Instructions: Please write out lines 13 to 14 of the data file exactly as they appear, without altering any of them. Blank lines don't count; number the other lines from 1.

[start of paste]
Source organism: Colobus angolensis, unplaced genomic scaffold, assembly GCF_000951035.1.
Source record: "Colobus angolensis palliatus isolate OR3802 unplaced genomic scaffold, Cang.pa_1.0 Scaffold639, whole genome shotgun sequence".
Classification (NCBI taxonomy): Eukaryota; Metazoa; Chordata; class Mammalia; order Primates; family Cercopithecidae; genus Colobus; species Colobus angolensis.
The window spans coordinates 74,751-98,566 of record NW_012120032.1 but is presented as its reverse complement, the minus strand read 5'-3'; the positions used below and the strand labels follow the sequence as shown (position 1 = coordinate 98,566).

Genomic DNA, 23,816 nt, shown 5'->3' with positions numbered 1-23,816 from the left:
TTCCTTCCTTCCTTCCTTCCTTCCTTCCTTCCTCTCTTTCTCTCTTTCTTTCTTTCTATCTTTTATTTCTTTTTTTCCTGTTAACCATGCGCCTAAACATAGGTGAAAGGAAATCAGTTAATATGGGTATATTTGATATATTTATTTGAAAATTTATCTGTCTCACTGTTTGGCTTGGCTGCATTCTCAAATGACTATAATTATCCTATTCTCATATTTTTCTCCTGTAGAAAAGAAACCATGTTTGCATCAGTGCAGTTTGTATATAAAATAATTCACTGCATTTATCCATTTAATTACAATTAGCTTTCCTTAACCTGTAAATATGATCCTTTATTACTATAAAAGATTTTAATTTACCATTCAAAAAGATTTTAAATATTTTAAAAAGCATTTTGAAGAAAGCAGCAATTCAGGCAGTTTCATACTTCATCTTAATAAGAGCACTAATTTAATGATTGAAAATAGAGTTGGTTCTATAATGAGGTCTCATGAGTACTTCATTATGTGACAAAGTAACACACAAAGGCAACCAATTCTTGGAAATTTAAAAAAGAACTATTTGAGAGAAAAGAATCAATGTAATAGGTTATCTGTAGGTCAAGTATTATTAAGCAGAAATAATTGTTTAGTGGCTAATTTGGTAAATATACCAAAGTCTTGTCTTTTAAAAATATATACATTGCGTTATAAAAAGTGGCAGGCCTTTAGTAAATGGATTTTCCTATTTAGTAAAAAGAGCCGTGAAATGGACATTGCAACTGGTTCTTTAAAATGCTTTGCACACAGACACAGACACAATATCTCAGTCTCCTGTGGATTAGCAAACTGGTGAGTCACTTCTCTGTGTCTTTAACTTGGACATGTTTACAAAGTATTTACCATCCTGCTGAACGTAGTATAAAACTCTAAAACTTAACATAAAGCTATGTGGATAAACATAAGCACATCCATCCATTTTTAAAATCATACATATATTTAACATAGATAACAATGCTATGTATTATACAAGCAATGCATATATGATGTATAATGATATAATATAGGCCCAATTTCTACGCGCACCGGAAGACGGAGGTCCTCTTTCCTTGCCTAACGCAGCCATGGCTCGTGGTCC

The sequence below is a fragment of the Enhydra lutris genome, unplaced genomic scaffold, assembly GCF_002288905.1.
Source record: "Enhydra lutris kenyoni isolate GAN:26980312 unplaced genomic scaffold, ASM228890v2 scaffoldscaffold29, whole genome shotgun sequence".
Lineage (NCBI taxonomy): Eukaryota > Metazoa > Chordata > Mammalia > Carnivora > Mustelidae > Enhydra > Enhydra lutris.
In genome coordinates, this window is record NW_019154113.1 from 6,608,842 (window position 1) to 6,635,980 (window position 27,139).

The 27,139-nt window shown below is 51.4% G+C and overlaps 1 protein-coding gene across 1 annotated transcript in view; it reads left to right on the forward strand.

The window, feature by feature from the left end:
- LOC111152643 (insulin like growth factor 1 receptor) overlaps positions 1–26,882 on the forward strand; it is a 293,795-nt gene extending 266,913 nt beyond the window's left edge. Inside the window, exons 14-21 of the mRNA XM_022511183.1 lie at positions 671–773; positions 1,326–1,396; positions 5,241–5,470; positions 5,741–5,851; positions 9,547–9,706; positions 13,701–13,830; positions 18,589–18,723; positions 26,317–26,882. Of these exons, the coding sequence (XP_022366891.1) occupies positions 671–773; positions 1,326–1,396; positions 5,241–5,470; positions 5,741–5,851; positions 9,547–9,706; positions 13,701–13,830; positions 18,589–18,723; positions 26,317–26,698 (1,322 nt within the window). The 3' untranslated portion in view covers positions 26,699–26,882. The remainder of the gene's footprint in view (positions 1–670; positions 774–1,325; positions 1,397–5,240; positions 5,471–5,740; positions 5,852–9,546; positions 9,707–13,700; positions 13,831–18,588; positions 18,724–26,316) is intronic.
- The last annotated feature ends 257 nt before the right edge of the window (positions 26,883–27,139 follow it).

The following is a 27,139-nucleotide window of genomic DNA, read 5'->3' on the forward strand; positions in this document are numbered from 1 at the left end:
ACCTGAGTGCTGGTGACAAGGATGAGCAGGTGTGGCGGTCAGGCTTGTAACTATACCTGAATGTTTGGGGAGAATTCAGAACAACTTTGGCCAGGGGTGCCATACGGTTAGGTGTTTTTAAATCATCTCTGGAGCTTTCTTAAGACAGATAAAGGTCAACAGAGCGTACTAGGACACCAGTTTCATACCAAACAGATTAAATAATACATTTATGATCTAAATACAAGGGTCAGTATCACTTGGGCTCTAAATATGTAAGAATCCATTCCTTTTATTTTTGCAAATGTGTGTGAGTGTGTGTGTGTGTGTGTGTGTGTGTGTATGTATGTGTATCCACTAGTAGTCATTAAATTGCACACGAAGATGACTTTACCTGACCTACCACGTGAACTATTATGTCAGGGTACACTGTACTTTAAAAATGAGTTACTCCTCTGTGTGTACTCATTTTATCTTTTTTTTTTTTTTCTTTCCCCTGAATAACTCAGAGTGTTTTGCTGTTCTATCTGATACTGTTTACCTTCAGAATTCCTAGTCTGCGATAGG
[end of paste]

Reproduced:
- LOC111152643 (insulin like growth factor 1 receptor) overlaps positions 1–26,882 on the forward strand; it is a 293,795-nt gene extending 266,913 nt beyond the window's left edge. Inside the window, exons 14-21 of the mRNA XM_022511183.1 lie at positions 671–773; positions 1,326–1,396; positions 5,241–5,470; positions 5,741–5,851; positions 9,547–9,706; positions 13,701–13,830; positions 18,589–18,723; positions 26,317–26,882. Of these exons, the coding sequence (XP_022366891.1) occupies positions 671–773; positions 1,326–1,396; positions 5,241–5,470; positions 5,741–5,851; positions 9,547–9,706; positions 13,701–13,830; positions 18,589–18,723; positions 26,317–26,698 (1,322 nt within the window). The 3' untranslated portion in view covers positions 26,699–26,882. The remainder of the gene's footprint in view (positions 1–670; positions 774–1,325; positions 1,397–5,240; positions 5,471–5,740; positions 5,852–9,546; positions 9,707–13,700; positions 13,831–18,588; positions 18,724–26,316) is intronic.
- The last annotated feature ends 257 nt before the right edge of the window (positions 26,883–27,139 follow it).